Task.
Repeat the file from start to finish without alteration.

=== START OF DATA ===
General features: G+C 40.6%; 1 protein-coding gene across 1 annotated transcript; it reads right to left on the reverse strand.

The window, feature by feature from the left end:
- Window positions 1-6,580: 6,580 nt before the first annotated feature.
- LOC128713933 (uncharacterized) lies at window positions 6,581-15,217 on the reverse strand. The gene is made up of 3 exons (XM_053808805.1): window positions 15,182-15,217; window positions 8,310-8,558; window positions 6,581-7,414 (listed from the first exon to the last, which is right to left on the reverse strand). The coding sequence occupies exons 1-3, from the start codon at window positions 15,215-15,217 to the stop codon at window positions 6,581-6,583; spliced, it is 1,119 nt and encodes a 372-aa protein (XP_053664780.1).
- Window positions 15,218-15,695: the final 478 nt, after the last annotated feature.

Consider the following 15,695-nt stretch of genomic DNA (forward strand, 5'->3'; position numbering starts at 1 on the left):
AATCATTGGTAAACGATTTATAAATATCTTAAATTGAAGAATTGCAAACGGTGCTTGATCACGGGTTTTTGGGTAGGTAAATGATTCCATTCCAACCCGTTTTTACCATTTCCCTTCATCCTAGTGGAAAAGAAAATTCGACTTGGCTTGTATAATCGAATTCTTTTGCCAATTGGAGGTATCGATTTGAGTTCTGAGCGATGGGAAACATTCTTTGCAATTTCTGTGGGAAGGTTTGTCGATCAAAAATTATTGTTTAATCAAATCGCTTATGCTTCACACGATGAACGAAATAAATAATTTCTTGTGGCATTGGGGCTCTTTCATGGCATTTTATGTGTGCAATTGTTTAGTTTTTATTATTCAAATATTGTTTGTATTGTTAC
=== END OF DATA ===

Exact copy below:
General features: G+C 40.6%; 1 protein-coding gene across 1 annotated transcript; it reads right to left on the reverse strand.

The window, feature by feature from the left end:
- Window positions 1-6,580: 6,580 nt before the first annotated feature.
- LOC128713933 (uncharacterized) lies at window positions 6,581-15,217 on the reverse strand. The gene is made up of 3 exons (XM_053808805.1): window positions 15,182-15,217; window positions 8,310-8,558; window positions 6,581-7,414 (listed from the first exon to the last, which is right to left on the reverse strand). The coding sequence occupies exons 1-3, from the start codon at window positions 15,215-15,217 to the stop codon at window positions 6,581-6,583; spliced, it is 1,119 nt and encodes a 372-aa protein (XP_053664780.1).
- Window positions 15,218-15,695: the final 478 nt, after the last annotated feature.

Consider the following 15,695-nt stretch of genomic DNA (forward strand, 5'->3'; position numbering starts at 1 on the left):
AATCATTGGTAAACGATTTATAAATATCTTAAATTGAAGAATTGCAAACGGTGCTTGATCACGGGTTTTTGGGTAGGTAAATGATTCCATTCCAACCCGTTTTTACCATTTCCCTTCATCCTAGTGGAAAAGAAAATTCGACTTGGCTTGTATAATCGAATTCTTTTGCCAATTGGAGGTATCGATTTGAGTTCTGAGCGATGGGAAACATTCTTTGCAATTTCTGTGGGAAGGTTTGTCGATCAAAAATTATTGTTTAATCAAATCGCTTATGCTTCACACGATGAACGAAATAAATAATTTCTTGTGGCATTGGGGCTCTTTCATGGCATTTTATGTGTGCAATTGTTTAGTTTTTATTATTCAAATATTGTTTGTATTGTTAC